Camera Visibility is an object attribute that sets the camera visibility. It is used to show or hide an object from the camera.
By default, camera visibility is set to 1. Setting camera visibility to 0 is the most optimized way to hide an object from the camera but still have it cast shadows, be visible in reflections, etc. Below, the left Alien is not visible to the camera but he casts a shadow and is visible in the mirrored wall behind him.
Indirect Visibility is an object attribute that sets the indirect visibility. It is used to show or hide an object from reflections, refractions, etc.
By default, indirect visibility is set to 1. Setting indirect visibility to 0 is the most optimized way to hide an object from other objects but still have it cast shadows and be visible in camera. Imagine rendering a vampire where it shouldn't (according to legend) be visible in a mirror. Below, the left Alien is not visible to the mirrored wall but he casts a shadow and is visible to the camera.
Transmission Visibility is an object attribute that sets the shadow visibility. It is used to disable shadow casting.
By default, transmission visibility is set to 1. Setting transmission visibility to 0 is the most optimized way to disable shadowing. This may be useful on scenes like an interior where a translucent curtain can darken a room too much by blocking some portal lighting. Or where a shadow from an object may create an unwanted shape. Below, the left Alien is not casting shadows (even onto himself) but is visible in the mirrored wall behind him and to the camera. He also fails to block the light source.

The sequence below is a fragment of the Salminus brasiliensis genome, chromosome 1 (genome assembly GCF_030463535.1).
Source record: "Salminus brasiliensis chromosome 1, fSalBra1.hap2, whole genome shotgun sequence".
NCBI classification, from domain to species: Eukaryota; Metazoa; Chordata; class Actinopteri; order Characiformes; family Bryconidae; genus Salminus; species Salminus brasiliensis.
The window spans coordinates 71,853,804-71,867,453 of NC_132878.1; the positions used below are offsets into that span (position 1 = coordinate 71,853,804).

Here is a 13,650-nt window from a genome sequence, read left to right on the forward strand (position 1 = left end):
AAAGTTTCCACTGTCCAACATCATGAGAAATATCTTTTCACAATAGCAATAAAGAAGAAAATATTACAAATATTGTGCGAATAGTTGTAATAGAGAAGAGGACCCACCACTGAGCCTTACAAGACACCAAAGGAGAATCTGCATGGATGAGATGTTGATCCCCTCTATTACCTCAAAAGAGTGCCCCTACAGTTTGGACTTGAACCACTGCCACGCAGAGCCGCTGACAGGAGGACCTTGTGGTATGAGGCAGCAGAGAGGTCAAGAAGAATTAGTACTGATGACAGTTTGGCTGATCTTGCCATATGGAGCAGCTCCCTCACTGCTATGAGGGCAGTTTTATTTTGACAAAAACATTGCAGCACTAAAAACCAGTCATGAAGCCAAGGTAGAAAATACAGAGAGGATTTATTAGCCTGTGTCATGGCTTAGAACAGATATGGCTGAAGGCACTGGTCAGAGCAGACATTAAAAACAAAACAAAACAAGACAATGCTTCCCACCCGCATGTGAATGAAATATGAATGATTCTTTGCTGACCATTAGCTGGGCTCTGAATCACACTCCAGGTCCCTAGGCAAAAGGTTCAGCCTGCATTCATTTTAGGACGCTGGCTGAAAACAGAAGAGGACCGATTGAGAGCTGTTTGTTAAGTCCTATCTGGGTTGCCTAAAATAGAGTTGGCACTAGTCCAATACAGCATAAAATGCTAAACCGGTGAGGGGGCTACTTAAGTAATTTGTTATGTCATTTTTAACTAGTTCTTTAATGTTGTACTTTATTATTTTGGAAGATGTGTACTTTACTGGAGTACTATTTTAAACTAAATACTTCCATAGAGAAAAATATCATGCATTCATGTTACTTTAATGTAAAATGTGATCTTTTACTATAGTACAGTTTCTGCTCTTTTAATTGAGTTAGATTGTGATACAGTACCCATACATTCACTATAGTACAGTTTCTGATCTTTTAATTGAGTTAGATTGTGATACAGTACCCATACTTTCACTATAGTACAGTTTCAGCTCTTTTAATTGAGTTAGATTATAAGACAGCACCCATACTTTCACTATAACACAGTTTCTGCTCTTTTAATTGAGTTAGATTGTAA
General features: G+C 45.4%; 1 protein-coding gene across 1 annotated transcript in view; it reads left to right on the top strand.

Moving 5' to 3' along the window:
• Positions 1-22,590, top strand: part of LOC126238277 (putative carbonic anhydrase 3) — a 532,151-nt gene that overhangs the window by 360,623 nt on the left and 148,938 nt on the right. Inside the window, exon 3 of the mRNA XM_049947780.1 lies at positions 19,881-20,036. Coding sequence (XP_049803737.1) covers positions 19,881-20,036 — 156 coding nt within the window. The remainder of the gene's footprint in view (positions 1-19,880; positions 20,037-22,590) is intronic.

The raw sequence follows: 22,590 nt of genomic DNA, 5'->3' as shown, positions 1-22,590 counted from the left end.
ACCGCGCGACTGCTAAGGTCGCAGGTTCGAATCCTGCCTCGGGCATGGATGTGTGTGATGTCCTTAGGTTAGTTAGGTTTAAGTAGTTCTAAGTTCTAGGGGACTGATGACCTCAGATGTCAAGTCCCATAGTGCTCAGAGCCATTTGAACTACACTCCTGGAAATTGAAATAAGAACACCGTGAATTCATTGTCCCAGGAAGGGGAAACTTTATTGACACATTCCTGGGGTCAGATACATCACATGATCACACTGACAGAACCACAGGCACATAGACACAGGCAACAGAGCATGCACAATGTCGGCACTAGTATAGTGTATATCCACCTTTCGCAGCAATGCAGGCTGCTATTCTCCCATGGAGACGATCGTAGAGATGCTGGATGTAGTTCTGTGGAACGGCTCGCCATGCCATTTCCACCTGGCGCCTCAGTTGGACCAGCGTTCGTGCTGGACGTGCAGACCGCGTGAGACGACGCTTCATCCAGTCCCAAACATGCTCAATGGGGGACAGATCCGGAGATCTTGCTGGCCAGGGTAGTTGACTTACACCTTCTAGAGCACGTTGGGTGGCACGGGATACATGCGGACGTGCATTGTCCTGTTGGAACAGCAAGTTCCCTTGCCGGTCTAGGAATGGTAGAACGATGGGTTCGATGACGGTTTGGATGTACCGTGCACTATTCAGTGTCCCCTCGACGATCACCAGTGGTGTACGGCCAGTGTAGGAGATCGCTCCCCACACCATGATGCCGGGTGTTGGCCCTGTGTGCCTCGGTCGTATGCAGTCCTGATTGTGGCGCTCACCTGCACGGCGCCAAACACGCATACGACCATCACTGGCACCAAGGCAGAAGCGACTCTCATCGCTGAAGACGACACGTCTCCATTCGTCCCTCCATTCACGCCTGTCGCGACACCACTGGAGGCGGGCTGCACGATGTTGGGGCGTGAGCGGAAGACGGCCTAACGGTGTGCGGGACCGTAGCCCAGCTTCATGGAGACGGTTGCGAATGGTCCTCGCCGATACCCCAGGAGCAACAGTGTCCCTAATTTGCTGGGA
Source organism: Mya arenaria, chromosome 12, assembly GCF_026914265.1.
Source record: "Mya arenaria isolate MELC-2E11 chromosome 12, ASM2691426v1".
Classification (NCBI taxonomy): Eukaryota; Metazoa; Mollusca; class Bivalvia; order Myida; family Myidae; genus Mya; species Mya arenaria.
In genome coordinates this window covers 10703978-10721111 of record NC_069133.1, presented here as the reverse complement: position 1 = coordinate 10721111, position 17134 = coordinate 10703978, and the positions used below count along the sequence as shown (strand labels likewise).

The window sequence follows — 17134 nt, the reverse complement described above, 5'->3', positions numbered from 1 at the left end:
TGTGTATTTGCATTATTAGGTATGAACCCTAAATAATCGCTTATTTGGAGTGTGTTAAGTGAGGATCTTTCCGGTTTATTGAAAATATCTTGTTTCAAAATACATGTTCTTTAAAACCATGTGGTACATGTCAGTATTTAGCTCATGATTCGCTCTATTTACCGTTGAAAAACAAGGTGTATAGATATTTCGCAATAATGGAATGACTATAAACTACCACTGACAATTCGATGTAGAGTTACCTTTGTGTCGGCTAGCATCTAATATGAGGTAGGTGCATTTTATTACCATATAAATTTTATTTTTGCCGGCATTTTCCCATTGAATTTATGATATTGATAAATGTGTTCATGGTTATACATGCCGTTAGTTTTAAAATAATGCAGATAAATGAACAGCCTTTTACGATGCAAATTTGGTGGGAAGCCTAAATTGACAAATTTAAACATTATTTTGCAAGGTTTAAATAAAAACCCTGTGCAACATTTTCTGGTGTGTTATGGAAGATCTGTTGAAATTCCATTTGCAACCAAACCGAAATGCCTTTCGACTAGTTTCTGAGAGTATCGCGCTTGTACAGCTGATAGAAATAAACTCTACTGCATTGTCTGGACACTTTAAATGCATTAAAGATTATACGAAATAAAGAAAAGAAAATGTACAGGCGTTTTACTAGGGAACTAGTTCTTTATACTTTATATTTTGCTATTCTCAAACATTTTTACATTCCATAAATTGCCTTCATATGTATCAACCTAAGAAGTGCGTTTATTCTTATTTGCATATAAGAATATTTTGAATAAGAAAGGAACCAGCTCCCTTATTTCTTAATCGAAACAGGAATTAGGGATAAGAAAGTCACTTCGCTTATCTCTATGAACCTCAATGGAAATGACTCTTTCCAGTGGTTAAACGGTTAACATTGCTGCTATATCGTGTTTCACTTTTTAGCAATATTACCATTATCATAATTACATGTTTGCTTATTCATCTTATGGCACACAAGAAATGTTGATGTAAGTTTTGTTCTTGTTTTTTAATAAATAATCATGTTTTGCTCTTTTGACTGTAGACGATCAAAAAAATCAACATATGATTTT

Below is a simple example of how to change these parameters in two common applications.
Camera visibility in RenderMan for Maya is an object attribute. To set it to 0, uncheck it in Maya Attribute Editor's Attributes > RenderMan > Visibility Settings:
Camera visibility in RenderMan for Katana is an object attribute. To set it to 0, set it to No in PrmanObjectSettings' Visibility for camera:
Presence is a Bxdf parameter that sets the probability of surface hit. It is a scalar value of either 0 or 1. By default, it is set to 1 which means that it has a 100% chance of surface hit and thus the surface is present to the renderer. If it is set to 0, that means the surface is not present to the renderer. This is useful for making parts of geometry invisible to the renderer. Unlike above where we specify when an entire object is seen, here we can create things like leaves made of cards, removing the area outside the leaf texture. This can be combined with the above visibility settings.
Whether it is present or not present, the light scattering properties do not change.
Presence should be connected to a black and white mask. We can see in this example below where it is 0 (black in the mask), there is no surface. The alpha channel is black.
Why Do We Need This?
For render optimization. Presence is for camera rays and indirect rays. The renderer only needs to shade the surface and execute the Bxdf when the surface is present.
When To Use
- Connect the Presence parameter to a texture that defines a "cut out" in the surface. For instance, we model a leaf as a cheap bilinear patch and paint a black and white mask for the shape of the leaf.
- To hide particles.
- When you need to control the opacity of an object. Keep in mind the production integrators may have this feature off (set to 0) for efficiency reasons. You can enable this opacity calculation to a certain depth by making the 0 an integer with a reasonable low number.
When Not to Use
- Not for translucency, transparency, or refraction.
If we want to shade a translucent surface, we can set the Double-Sided Transmit shading parameter under the Diffuse controls of PxrSurface instead.